"I'm going to get us out of all those things that you're afraid of. You stay with me, I promise: you'll find your place." -JaxYes, Jax, and Michael was going to make the Corleone family legitimate within five years, right?
An outstanding episode like "Smite" is a reminder of what an impossible task Jax has set for himself, and the club. How do you take a group steeped in blood, violence and crime and take it back to the hippie ideals espoused by the late John Teller? How do you go peacenik when everyone is still trying to shove a knife in your back - or (in the case of Big Otto) a broken mop handle in your one good eye? And how do you scold your stepfather for being bloodthirsty and impulsive when your temper is the strongest and quickest in the club?
And how do you rein in the instant-gratification side of the club when one of the guys who voted to wait for smarter vengeance gets blown up real good by a minivan-bomb?
It's a staple of any storyline about a conflicted criminal, be it the "Godfather" movies or "The Shield," that getting clean is never as easy as the protagonist would like it to be. There are too many sins and too many people looking to avenge them. Sure, if Samcro wasn't selling guns to black and Latin gangs, they might not have run afoul of the League, but some outside group would have very happily moved into Charming to take over the gun and protection business. Darby would still hate Clay, Tig would still have outstanding warrants (and a need to cause trouble), Agent Stahl would still be after the club because Otto smashed her face into a table, etc., etc., etc. And to protect themselves against those various threats, the club members have to commit even more crimes, and create more enemies. It's a vicious cycle for this vicious group, one that Jax may not be equipped to solve and one that status quo-supporting Clay has no interest in solving.
So who, if anyone, can save the club? Could it be Bobby Elvis? He's grown in importance this season, never moreso than when he plays the swing vote in the table vote. Bobby's in a unique position in this club civil war, in that he doesn't know for sure what went down with Donna, but has a hell of an inkling thanks to what Stahl told him at the end of the first season. He's a trusted older hand, not impulsive like Tig or driven by ego like Clay, and he seems to enjoy the club more for the fringe benefits (girls, booze, freedom) than out of a desire to run guns and kick ass. Maybe he's smart enough to figure a way out of this mess - if, that is, he can calm everybody down after Chibs got hit - but hopefully not killed(*) - by the bomb.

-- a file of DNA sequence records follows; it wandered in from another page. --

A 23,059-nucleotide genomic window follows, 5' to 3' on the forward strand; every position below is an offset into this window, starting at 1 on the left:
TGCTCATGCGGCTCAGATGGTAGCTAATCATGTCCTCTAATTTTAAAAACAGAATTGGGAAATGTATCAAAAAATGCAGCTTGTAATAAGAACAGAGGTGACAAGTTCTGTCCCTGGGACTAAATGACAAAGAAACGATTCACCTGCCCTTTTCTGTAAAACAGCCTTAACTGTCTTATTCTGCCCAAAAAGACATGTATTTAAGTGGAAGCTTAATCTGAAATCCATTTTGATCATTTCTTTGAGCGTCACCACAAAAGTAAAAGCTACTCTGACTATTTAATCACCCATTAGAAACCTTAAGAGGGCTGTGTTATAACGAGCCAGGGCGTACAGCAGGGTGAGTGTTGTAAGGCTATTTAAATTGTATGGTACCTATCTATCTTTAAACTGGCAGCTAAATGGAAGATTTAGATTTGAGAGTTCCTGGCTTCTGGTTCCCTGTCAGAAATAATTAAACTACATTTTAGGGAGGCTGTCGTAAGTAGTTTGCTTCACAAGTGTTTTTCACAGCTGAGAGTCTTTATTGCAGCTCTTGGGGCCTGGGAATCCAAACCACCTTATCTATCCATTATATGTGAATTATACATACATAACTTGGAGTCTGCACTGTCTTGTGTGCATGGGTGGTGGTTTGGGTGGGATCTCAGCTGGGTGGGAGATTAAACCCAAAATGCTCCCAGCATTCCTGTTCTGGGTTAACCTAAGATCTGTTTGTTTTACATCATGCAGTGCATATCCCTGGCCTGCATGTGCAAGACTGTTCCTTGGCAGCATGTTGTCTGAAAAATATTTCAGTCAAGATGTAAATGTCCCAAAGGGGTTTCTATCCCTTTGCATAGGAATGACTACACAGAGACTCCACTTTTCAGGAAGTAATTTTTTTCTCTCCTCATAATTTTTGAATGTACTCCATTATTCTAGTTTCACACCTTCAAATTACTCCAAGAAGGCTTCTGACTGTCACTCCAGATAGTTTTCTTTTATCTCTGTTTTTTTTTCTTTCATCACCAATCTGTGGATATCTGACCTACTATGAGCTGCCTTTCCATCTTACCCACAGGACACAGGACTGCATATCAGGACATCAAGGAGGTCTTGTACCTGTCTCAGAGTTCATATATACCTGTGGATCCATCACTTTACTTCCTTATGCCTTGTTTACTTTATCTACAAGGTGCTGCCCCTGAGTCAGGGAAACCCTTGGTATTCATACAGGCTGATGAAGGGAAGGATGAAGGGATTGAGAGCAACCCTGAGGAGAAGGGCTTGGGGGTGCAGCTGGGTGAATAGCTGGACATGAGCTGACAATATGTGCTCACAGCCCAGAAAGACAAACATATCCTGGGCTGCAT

(*) And it's here that I want to remind you about the No Spoilers section of the commenting rules for this website, and to make it very clear that I don't want any discussion of what's in the previews for next week's episode, which could very well give away whether Chibs is dead or alive. (I'm writing this review before watching additional episodes, so I have no idea.)
And while the club's alpha males jockey for position, and Clay and Ethan take indirect shots at each other, we see Tara starting to assert herself in her new friendship with Gemma. Getting a busted nose for being helpful will motivate a girl to try some tough love, and while it doesn't work here (Gemma bails on the therapy session at the last minute), you can see Tara bit-by-bit breaking through Gemma's armor. But from Tara's perspective - where her nose is messed-up, where her boss is wrongly (but understandably) suspecting her boyfriend of domestic abuse, where the club is still hip-deep in blood, and where Gemma is being stubborn as hell, it's hard not to see the change coming way too slow. Because the show is about the members of the club, even if it doesn't always take their side of certain moral issues, it would be easy for a character like Tara to be written and played as the killjoy - Why would Jax want to be with this pill? - but what the writers and Maggie Siff have done this year has been very shrewd. Tara's the "normal" point of view on the club, and because she clearly loves Jax, she wants to love the club, but it's hard not to overlook all the baggage that comes with it.
A few other thoughts on "Smite":
• After failing/refusing to pull the trigger on AJ last week, it's interesting to see Gemma so aggressive in her pursuit of the woman who set the whole abduction in motion - and who turns out to be Ethan's doting, equally ruthless daughter. So are we to take it that Gemma couldn't shoot AJ because she's still afraid of him (even in a position of total safety/power) due to her PTSD, while she feels confident in going after a younger, smaller woman who enabled, but didn't participate in, the rape?
• Shortly before Chibs got blown up, I jotted down the following note: "I have no idea what this guy says 90 percent of the time."
• How much time is supposed to have passed from Donna's murder? "The Shield" tended to take place in an incredibly compressed timespan, but I don't know if "SoA" is doing the same. I ask because Opie seems at least somewhat interested in Lyla the porn actress, and I'm not sure how far removed he is from his wife's death. And one of Kurt Sutter's more stomach-churning (yet completely non-graphic) inventions is Opie's continued loyalty to Clay. If he only knew...
What did everybody else think?